The AGE reader has been developed to quantify skin autofluorescence (SAF) , and has been proposed as a simple alternative to invasive measurement of AGE accumulation15. Several reports showed that the amounts of serum pentosidine and SAF are significantly increased in patients undergoing hemodialysis15and those with type 2 diabetes (T2DM) 16

A study involving patients with DM showed that knee extension strength was negatively correlated with SAF, but not with skeletal muscle mass index16. Meanwhile, SAF was reported to be associated with low skeletal muscle mass index among middle-aged Japanese17. Together these findings suggest that the behavior of SAF in orthopedic patients could have diagnostic value.

We hypothesized that AGE accumulation is associated with chronic low back pain. The aim of the present study was to determine whether AGE levels revealed by SAF can serve as a biomarker for chronic low back pain.

Ⅱ. Methods

This is a prospective cohort study. The consecutive subjects all visited the outpatient clinic in our hospital.

The study was approved by the Research Ethics Committee in our facility, and was conducted in accordance with the 1964 Helsinki declaration and its later amendments or comparable ethical standards (IRB approval code: 2428) . Written informed consent was obtained from all individual patients.

In total, 111 orthopedic outpatients (54 males, 57 females, mean age 45.7 ± 18.9 years old) were enrolled and divided into two groups: Group C, which included 48 patients with chronic low back pain (20 males, 28 females, mean age 52.2 ± 19.4 years old) and Group N, which included 63 healthy volunteers without low back pain (34 males, 29 females, mean age 40.8 ± 17.0 years old) . Patients having pain lasting more than 3 months were classified as chronic. Subjects younger than 20 years old were excluded.

SAF was measured as a parameter of AGEs using an AGE Reader (DiagnOptics BV, Groningen, Netherlands) , which is a non-invasive tool that uses the fact that several AGEs exhibit autofluorescence to estimate the skin AGE accumulation15. The technical details have been described in detail in previous reports. SAF is expressed in arbitrary units (AU) . SAF measurements were performed at room temperature on the ventral side of the forearm while the subject was seated.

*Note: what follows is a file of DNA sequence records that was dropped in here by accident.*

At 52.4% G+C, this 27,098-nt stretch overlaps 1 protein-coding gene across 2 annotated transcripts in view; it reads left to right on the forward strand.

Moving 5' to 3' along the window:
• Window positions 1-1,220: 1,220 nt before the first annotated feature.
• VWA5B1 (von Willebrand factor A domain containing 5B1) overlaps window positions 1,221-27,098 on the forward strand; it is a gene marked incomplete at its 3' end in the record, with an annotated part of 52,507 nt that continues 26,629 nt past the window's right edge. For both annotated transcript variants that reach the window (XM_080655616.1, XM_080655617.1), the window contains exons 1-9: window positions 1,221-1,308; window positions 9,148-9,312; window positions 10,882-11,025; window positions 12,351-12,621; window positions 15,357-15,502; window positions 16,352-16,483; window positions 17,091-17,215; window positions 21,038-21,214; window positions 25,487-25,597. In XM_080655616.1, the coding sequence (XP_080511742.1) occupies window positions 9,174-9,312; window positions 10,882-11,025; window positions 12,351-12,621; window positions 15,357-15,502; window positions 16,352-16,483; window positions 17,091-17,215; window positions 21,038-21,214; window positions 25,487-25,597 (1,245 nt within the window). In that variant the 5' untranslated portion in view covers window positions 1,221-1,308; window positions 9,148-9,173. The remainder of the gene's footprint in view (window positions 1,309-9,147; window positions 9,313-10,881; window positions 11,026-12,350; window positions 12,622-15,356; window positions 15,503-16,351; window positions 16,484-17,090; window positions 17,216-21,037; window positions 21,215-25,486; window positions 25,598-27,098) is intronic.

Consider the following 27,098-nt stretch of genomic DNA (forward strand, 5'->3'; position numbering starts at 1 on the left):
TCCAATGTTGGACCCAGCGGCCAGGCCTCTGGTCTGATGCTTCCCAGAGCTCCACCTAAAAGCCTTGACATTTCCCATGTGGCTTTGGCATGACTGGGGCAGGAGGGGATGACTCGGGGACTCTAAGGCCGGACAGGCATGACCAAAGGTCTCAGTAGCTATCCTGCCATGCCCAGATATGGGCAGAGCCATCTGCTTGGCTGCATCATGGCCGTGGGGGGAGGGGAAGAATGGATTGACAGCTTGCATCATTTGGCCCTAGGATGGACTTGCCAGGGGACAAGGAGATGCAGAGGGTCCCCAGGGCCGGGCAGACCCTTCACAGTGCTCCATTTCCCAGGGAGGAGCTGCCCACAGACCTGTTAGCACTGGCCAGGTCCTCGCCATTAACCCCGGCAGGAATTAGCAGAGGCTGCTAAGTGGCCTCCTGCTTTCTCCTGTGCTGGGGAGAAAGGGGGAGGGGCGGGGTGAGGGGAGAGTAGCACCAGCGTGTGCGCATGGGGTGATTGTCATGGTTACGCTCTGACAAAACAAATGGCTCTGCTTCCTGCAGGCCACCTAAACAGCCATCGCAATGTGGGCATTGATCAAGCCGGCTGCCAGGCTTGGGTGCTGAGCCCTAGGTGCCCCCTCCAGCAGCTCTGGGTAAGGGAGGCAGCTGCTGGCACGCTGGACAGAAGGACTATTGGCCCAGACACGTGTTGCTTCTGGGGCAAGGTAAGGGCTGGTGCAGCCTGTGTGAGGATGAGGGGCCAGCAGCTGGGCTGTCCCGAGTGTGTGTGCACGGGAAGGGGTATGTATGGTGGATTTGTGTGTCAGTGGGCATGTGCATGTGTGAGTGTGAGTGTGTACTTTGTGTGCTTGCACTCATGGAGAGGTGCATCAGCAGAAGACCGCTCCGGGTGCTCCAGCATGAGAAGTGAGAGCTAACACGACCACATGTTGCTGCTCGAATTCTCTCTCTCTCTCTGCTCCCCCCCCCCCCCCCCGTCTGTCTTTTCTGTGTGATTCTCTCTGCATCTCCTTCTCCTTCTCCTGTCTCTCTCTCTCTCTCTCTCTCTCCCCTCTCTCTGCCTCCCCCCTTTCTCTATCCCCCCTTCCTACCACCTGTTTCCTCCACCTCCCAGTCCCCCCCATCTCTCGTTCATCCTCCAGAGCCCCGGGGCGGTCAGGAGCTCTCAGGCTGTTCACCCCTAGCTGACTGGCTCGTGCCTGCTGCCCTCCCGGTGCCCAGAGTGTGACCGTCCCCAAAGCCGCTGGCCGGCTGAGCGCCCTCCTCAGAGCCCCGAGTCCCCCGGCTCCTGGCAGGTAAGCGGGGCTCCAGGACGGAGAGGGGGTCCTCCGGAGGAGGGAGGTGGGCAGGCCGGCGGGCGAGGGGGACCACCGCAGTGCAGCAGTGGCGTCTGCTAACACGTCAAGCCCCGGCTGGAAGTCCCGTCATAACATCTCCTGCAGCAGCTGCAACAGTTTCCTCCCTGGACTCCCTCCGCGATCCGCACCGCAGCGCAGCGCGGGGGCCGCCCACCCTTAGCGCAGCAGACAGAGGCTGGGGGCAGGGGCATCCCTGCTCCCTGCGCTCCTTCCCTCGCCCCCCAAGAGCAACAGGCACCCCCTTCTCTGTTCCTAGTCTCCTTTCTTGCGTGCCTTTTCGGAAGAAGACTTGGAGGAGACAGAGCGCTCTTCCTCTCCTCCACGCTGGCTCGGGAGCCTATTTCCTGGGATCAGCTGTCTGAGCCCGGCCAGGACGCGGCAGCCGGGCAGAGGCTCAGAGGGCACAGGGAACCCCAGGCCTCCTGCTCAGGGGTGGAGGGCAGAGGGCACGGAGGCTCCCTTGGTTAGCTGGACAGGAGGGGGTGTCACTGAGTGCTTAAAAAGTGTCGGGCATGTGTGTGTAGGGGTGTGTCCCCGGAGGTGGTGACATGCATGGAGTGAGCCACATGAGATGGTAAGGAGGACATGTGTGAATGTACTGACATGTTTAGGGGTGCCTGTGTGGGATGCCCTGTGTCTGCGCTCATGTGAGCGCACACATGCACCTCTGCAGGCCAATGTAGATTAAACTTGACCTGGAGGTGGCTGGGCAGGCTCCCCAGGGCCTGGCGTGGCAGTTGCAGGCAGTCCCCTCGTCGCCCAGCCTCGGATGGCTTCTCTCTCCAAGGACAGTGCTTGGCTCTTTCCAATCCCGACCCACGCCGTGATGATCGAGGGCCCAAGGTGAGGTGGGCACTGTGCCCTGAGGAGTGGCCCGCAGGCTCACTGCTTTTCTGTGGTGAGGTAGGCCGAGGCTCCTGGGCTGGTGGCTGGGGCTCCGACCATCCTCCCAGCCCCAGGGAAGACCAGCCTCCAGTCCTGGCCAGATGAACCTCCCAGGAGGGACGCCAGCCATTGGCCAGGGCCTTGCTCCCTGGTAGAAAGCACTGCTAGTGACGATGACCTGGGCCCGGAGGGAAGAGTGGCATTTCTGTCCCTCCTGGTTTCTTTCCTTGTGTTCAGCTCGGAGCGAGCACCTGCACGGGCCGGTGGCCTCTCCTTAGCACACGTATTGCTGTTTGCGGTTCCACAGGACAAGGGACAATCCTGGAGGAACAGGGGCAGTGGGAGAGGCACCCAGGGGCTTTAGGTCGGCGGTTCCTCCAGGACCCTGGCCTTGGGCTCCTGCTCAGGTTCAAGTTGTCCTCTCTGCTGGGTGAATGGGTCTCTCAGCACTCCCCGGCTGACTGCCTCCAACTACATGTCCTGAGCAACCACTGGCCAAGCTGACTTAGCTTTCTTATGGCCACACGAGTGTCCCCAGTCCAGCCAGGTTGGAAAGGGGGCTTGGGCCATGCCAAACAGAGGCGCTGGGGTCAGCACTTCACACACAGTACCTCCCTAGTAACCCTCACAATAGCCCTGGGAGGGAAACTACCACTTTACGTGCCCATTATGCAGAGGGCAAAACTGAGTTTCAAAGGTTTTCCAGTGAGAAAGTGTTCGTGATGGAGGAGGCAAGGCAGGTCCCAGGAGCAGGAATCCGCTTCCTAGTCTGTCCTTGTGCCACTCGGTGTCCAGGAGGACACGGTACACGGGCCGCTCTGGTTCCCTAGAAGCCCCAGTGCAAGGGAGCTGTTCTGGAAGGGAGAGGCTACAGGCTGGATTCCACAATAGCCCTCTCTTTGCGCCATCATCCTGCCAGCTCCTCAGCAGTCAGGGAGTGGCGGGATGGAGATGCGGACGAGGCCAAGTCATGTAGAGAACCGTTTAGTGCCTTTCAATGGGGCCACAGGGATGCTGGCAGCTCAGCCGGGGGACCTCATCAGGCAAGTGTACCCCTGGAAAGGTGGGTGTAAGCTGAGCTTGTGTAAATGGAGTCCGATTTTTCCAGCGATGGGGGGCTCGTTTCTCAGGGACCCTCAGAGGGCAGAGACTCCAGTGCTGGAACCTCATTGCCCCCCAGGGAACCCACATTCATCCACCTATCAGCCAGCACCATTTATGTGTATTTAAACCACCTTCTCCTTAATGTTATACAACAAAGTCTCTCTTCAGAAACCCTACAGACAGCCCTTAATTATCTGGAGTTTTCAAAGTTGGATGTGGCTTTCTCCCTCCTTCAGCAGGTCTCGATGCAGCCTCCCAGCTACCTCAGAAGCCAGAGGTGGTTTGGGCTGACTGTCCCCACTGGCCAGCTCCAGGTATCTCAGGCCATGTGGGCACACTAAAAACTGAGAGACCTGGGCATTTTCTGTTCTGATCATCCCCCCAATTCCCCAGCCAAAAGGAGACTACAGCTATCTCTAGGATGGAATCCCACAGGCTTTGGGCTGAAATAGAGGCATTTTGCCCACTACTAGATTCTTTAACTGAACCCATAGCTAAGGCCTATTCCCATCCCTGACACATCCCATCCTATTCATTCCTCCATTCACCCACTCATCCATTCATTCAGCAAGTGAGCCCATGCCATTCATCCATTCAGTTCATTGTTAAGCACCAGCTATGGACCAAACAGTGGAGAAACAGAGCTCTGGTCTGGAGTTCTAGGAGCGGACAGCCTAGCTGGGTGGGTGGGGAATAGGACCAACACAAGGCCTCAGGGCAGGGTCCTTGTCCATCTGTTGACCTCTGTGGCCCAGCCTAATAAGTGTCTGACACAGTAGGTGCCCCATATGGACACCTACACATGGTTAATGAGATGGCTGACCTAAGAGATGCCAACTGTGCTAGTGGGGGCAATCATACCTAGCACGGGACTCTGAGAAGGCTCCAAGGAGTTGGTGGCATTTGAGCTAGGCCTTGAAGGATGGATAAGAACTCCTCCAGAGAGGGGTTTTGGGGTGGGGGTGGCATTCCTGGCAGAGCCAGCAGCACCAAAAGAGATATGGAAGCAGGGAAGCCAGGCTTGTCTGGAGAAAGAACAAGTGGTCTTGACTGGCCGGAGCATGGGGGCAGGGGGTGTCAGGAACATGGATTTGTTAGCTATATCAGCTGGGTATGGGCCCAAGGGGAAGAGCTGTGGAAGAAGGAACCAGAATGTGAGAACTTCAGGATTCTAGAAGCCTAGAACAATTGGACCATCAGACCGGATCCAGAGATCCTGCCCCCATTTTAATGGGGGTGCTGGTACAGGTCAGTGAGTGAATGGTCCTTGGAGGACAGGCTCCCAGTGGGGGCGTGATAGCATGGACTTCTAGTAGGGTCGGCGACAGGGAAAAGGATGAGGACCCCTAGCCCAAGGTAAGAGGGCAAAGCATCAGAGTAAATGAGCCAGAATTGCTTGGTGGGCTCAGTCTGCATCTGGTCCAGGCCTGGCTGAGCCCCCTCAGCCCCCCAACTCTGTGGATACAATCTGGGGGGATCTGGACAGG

Clinical symptoms, presence of DM as a lifestyle disease, and SAF were measured. History of disorders or diseases was self-reported. Clinical symptoms were evaluated using the visual analog scale (VAS) score for low back pain from 10 (extreme amount of pain) to 0 (no pain) .

Study items were SAF of each group, with or without DM, and correlations between SAF with VAS. Measurements were analyzed using a Wilcoxon/Kruskal- Wallis test to assess differences between groups. We calculated Pearson correlation coefficients to assess the correlation between VAS score for low back pain and SAF as a biochemical marker. All data are expressed as the mean standard ± deviation (SD) . P<0.05 was considered significant.

To determine SAF and DM as an independent variable in predicting occurrence of chronic low back pain, we performed multiple logistic regression, using chronic low back pain as a dependent variable with SAF and DM.


SAF readings were significantly higher for the C group than the N group (P=0.033; Fig. 1) . However, we detected no correlation between AGEs with VAS for low back pain (Fig. 2) . SAF and VAS also showed no correlation in C group.

The total number of subjects with DM was 24. Of these, C group had 14 and N group had 10 patients. Diabetic patients in both the C and N groups had significantly higher SAF readings compared to patients in the same group who did not have DM (all: P=0.003, C group: P=0.047, N group: P=0.034; Fig. 3)

Based on multiple logistic regression analysis, SAF (OR=1.177, P=0.04) was identified as risk factors for chronic low back pain independent of DM (Table 1) .